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On 1:1s, shipping fast, and underrated sponsorship 💡
Monday 3-2-1 — Edition #42
Hey, Luca here! Welcome to a new edition of the ✨ Monday 3-2-1 ✨
Every Monday I will send you an email like this with 3 short ideas about engineering management, technical strategy, and good hiring.
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Before we start, I am happy to spend a few words to promote Stepsize, a fantastic product whose founders I have known for a long time.
Stepsize allows engineers to track and fix technical issues (like tech debt and refactoring work) directly from your editor.
It integrates with your existing tools like Jira, GitHub, or Linear, so you can link issues to code, and make them visible in your codebase, without leaving your editor.
Stepsize has already helped teams like Snyk and Terakeet solve 70% of their tech debt — you should definitely check it out.
As a Refactoring reader you get one free month when signing up for the Team or Business plan, by using the REFACTORING23 code.
1) 🎽 1:1s are about consistency
As a manager, 1:1s are your most important meetings. Most advice on how to have good ones is about consistency and building the habit:
Have 1:1s every single week — 1:1s are about issues and personal development. Whenever someone has an issue, they have to think they will be able to discuss it with you soon. The "soon" part is crucial to most 1:1s benefits, and "once every two weeks" is often not soon enough.
Have 1:1s always at the same day, same time. This is important to build the habit, just like having breakfast or brushing your teeth. People need to prepare for 1:1s, and need to know when they will happen.
Schedule 40 minutes for them. In my experience, 30 minutes are most often enough, but you don't want to cut the meeting short in case they are not. Especially because long 1:1s are usually important 1:1s.
Always do them. Finally, this might be trivial, but it's really important not to cancel 1:1s. 1:1s work because they are a reliable space. If they stop being reliable, they stop working.
More ideas on how to run effective 1:1s 👇
2) 🚢 Shipping fast changes your life
Your team’s behaviour vastly changes based on how fast and often you are able to release in production. This is truly one of the major areas that separates elite engineering teams from average and poor ones.
A simple thought experiment:
⏱️ Release takes 1 minute
Feedback loop is instant, no context switch.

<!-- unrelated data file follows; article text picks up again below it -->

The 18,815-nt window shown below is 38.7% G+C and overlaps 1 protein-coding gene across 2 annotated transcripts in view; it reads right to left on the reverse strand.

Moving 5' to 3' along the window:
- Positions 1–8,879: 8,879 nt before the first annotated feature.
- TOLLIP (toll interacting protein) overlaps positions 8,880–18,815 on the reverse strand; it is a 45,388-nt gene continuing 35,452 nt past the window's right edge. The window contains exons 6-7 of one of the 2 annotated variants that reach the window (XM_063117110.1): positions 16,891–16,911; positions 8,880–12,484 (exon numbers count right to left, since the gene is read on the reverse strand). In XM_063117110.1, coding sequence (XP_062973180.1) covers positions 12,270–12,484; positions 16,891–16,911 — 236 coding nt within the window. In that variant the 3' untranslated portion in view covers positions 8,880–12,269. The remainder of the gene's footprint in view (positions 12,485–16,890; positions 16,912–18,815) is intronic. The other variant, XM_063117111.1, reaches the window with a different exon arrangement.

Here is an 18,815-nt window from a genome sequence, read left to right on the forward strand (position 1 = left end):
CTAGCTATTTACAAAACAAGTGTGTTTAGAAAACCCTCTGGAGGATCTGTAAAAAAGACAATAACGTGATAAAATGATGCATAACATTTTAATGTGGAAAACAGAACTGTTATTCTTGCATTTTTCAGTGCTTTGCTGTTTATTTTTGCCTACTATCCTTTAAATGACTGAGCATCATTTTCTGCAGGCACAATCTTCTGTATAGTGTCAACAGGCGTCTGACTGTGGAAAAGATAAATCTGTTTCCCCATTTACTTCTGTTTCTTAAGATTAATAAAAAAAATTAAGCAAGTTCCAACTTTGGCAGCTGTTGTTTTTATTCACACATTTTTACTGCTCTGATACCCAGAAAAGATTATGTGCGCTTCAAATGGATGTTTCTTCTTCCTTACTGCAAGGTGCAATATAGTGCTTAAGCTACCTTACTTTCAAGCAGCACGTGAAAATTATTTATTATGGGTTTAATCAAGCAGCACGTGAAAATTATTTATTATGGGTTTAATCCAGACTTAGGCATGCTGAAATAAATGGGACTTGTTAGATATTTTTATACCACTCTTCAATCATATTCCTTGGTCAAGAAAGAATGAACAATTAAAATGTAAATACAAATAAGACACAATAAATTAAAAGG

Shipping is continuous — natural extension of development work
Time to recover is low, few outages
Confidence is high
⏲️ Release takes 10 minutes
Feedback loop is good, multiple releases are made every day
Some context switch happens during/after deploy
Higher QA investment is justified
🕰️ Release takes 1 hour
Multiple features are batched and released together for convenience
Failures increase because of batching
Recovery is slower because of 1) slow deploy and 2) context switch
More time is spent on QA and tests beforehand to avoid disaster
"Only in the morning" releases
🗓️ Release takes 1 day
Deploying becomes a formal process that needs approval
Only "at start of week"
Dedicated engineering work is needed to maintain the deployment pipeline
Frequent outages, pressure on SREs
I wrote more about how shipping fast changes your life in this previous article 👇
3) 🌱 Sponsorship is underrated
Sponsors are those people who do practical things to help you.
They might advocate for your promotion, approve a budget for your project, or introduce you to useful people.
While mentoring is about giving advice, sponsoring is about empowering and giving opportunities. As a manager, you can sponsor your report by suggesting them as a good lead for a new project, or to give a talk about something they are expert about.
Sponsorship is generally underrated. For example, studies have shown that women and people from minorities are over-mentored, but under-sponsored.
More ideas about mentors, coaches, and sponsors 👇
And that’s it for today! If you are finding this newsletter valuable, consider doing any of these:
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I wish you a great week! ☀️